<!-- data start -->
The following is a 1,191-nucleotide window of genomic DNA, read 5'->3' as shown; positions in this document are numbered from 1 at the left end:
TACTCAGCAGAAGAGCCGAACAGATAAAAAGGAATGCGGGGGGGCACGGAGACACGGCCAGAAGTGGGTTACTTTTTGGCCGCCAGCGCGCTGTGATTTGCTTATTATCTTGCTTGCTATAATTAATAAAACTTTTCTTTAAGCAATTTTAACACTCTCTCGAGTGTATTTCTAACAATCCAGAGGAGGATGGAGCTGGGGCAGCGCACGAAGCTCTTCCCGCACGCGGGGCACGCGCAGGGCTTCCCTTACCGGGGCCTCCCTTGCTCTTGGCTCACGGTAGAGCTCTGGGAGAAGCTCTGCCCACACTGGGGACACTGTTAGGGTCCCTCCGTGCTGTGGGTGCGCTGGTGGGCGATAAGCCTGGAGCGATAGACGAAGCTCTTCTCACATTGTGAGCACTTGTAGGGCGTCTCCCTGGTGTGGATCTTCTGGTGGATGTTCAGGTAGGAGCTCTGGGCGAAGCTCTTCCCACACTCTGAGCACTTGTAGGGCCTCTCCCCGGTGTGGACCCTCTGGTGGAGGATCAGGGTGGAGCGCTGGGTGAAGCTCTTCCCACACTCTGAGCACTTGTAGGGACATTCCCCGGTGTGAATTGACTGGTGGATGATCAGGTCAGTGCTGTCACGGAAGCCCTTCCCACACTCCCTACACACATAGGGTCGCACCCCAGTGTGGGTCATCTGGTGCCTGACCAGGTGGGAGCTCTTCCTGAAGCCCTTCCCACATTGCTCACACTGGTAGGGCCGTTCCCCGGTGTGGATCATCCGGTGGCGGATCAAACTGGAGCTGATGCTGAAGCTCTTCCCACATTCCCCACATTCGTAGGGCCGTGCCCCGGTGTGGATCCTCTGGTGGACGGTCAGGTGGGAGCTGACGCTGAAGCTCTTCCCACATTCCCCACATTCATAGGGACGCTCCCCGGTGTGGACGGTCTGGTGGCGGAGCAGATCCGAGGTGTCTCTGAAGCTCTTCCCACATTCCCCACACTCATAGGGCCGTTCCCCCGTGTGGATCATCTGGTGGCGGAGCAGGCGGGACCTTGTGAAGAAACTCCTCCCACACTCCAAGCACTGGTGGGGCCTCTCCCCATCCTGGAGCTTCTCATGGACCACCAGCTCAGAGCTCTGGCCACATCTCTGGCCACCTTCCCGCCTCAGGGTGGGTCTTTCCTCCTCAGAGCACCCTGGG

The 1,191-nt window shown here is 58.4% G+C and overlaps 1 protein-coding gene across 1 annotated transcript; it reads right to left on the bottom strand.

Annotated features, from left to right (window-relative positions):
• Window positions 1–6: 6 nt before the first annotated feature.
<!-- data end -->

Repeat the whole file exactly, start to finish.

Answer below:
The following is a 1,191-nucleotide window of genomic DNA, read 5'->3' as shown; positions in this document are numbered from 1 at the left end:
TACTCAGCAGAAGAGCCGAACAGATAAAAAGGAATGCGGGGGGGCACGGAGACACGGCCAGAAGTGGGTTACTTTTTGGCCGCCAGCGCGCTGTGATTTGCTTATTATCTTGCTTGCTATAATTAATAAAACTTTTCTTTAAGCAATTTTAACACTCTCTCGAGTGTATTTCTAACAATCCAGAGGAGGATGGAGCTGGGGCAGCGCACGAAGCTCTTCCCGCACGCGGGGCACGCGCAGGGCTTCCCTTACCGGGGCCTCCCTTGCTCTTGGCTCACGGTAGAGCTCTGGGAGAAGCTCTGCCCACACTGGGGACACTGTTAGGGTCCCTCCGTGCTGTGGGTGCGCTGGTGGGCGATAAGCCTGGAGCGATAGACGAAGCTCTTCTCACATTGTGAGCACTTGTAGGGCGTCTCCCTGGTGTGGATCTTCTGGTGGATGTTCAGGTAGGAGCTCTGGGCGAAGCTCTTCCCACACTCTGAGCACTTGTAGGGCCTCTCCCCGGTGTGGACCCTCTGGTGGAGGATCAGGGTGGAGCGCTGGGTGAAGCTCTTCCCACACTCTGAGCACTTGTAGGGACATTCCCCGGTGTGAATTGACTGGTGGATGATCAGGTCAGTGCTGTCACGGAAGCCCTTCCCACACTCCCTACACACATAGGGTCGCACCCCAGTGTGGGTCATCTGGTGCCTGACCAGGTGGGAGCTCTTCCTGAAGCCCTTCCCACATTGCTCACACTGGTAGGGCCGTTCCCCGGTGTGGATCATCCGGTGGCGGATCAAACTGGAGCTGATGCTGAAGCTCTTCCCACATTCCCCACATTCGTAGGGCCGTGCCCCGGTGTGGATCCTCTGGTGGACGGTCAGGTGGGAGCTGACGCTGAAGCTCTTCCCACATTCCCCACATTCATAGGGACGCTCCCCGGTGTGGACGGTCTGGTGGCGGAGCAGATCCGAGGTGTCTCTGAAGCTCTTCCCACATTCCCCACACTCATAGGGCCGTTCCCCCGTGTGGATCATCTGGTGGCGGAGCAGGCGGGACCTTGTGAAGAAACTCCTCCCACACTCCAAGCACTGGTGGGGCCTCTCCCCATCCTGGAGCTTCTCATGGACCACCAGCTCAGAGCTCTGGCCACATCTCTGGCCACCTTCCCGCCTCAGGGTGGGTCTTTCCTCCTCAGAGCACCCTGGG

The 1,191-nt window shown here is 58.4% G+C and overlaps 1 protein-coding gene across 1 annotated transcript; it reads right to left on the bottom strand.

Annotated features, from left to right (window-relative positions):
• Window positions 1–6: 6 nt before the first annotated feature.